Is There a Viable Alternative to the NCAA for Weightlifting?

I recently wrote an article entitled: “Is Weightlifting Losing Its Best Athletes to NCAA Sports?”  The article exposes a problem facing the sport of weightlifting in the U.S. today: Thousands of youth weightlifters enter the sport of weightlifting, but the majority of these weightlifters leave the sport before they reach maturity, making it difficult for the U.S. to produce elite, world-class weightlifters.

One explanation for the loss is that college weightlifting programs—and scholarships—are not as readily available as those in other sports.  Plus, plenty of other sports offer scholarships to weightlifters, reducing the pool of athletes from which the U.S. could generate mature athletes.  While it is wonderful to have child superstars within a sport, the true measure of a country’s dominance in a sport is its ability to produce world-class athletes in their prime.

One solution to this problem would be to petition the NCAA for membership and continue working with the organization until it adopts weightlifting as one of its regulated sports. The NCAA and its member colleges and universities together award $2.7 billion in athletic scholarships every year to more than 150,000 student-athletes.  Membership in the NCAA could open doors to more college weightlifters, encourage youth athletes to remain in the sport, and bridge the gap between the developmental years and maturity within the sport.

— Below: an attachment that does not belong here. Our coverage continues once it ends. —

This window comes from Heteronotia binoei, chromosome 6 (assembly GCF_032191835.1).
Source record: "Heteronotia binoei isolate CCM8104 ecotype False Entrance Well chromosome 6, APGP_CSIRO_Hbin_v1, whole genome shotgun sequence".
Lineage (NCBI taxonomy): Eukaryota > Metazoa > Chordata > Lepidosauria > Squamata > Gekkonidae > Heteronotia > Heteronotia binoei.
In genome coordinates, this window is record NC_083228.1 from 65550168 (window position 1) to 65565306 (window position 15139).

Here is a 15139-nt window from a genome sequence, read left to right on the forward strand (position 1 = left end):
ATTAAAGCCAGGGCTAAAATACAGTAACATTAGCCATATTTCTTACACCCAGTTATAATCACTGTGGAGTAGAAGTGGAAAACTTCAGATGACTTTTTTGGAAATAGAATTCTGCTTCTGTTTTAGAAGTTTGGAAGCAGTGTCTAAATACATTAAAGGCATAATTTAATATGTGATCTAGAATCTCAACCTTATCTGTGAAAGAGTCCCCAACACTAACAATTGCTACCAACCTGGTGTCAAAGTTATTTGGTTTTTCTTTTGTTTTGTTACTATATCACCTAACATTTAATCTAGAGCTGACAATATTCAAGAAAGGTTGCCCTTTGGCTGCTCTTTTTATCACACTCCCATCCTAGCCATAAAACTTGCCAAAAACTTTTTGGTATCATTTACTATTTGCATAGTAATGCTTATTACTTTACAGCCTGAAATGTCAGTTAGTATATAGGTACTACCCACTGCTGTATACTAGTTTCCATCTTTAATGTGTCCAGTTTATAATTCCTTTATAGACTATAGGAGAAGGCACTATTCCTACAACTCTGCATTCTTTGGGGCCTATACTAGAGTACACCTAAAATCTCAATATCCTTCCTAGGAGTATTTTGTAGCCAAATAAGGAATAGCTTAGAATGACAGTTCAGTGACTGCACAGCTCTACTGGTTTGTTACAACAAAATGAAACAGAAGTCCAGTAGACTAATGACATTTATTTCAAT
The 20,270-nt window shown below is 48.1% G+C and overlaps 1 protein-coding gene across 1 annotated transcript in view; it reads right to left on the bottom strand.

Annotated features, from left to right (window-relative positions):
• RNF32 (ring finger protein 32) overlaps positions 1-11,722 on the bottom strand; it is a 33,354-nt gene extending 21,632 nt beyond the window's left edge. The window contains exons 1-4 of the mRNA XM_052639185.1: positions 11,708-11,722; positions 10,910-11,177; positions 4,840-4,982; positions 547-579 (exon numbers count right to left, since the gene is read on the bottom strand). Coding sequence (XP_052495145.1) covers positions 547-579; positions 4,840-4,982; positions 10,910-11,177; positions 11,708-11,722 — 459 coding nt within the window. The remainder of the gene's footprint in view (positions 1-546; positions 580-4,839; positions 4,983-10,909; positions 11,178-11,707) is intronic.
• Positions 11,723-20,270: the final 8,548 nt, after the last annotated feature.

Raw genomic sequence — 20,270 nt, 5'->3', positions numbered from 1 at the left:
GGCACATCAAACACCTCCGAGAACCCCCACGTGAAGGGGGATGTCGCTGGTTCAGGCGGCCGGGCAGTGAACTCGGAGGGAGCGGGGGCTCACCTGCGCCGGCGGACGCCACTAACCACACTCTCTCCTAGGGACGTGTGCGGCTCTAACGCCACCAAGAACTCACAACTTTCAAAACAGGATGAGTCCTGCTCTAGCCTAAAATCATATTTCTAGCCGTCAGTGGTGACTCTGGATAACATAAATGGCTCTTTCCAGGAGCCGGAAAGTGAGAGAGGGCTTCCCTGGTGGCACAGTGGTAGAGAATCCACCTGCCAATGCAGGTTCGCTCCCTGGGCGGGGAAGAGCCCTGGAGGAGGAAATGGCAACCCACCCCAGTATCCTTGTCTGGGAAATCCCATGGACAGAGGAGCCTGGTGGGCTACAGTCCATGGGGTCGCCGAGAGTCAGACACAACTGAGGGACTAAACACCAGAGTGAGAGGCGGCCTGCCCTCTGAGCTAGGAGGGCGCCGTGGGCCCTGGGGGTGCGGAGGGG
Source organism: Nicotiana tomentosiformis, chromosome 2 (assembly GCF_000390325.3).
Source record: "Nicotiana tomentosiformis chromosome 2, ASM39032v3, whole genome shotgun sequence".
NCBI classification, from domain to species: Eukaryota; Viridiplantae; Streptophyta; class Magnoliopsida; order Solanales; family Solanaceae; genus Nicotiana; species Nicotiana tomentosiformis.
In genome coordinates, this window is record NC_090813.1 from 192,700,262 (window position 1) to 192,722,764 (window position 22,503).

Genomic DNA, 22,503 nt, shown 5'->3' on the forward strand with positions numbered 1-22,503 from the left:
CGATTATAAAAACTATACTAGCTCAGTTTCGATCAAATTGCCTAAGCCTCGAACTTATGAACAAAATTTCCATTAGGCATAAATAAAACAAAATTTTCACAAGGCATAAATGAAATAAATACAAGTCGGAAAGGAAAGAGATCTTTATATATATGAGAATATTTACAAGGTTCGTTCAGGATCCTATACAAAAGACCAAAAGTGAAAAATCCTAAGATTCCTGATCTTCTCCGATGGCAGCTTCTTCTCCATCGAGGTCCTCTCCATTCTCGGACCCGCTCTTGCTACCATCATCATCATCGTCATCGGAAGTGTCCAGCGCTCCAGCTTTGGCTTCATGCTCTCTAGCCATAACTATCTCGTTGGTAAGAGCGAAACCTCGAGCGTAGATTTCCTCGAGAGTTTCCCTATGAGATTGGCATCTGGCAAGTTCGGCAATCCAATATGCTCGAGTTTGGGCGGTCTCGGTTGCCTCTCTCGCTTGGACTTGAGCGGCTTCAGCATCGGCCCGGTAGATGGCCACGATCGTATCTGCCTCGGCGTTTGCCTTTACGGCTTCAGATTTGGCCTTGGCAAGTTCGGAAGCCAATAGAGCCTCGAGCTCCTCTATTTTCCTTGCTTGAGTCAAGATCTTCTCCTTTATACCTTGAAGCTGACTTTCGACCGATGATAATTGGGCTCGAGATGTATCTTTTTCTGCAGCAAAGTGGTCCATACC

According to Phil Andrews, CEO of USA Weightlifting, however, membership in the NCAA is not likely to happen in the near future.  Andrews explains: “USA Weightlifting has been working on establishing a relationship with the NCAA for a number of years.  However, the NCAA has zero interest in adding men’s weightlifting and only a small amount of interest in adding women’s weightlifting.”

NCAA membership also would come with a cost.  Vance Newgard, head coach of the Olympic Training Site at Northern Michigan University points out:

  • The NCAA imposes numerous requirements on the schools, athletes and coaches that receive funding from the organization.
  • The NCAA regulates financial aid, eligibility, recruiting, athletics personnel, playing and practice seasons.
  • Under NCAA regulation, coaches are limited as to when and how much they can train their athletes.
  • Athletes are limited as to how much they can train.  An athlete desiring to reach the Olympic level can not simultaneously receive NCAA funding and train as much as needed to achieve success.
  • Coaches are limited as to program promotion and recruitment of younger athletes.
  • In short, the benefits of NCAA membership—namely scholarship money for student athletes—may not be worth the costs.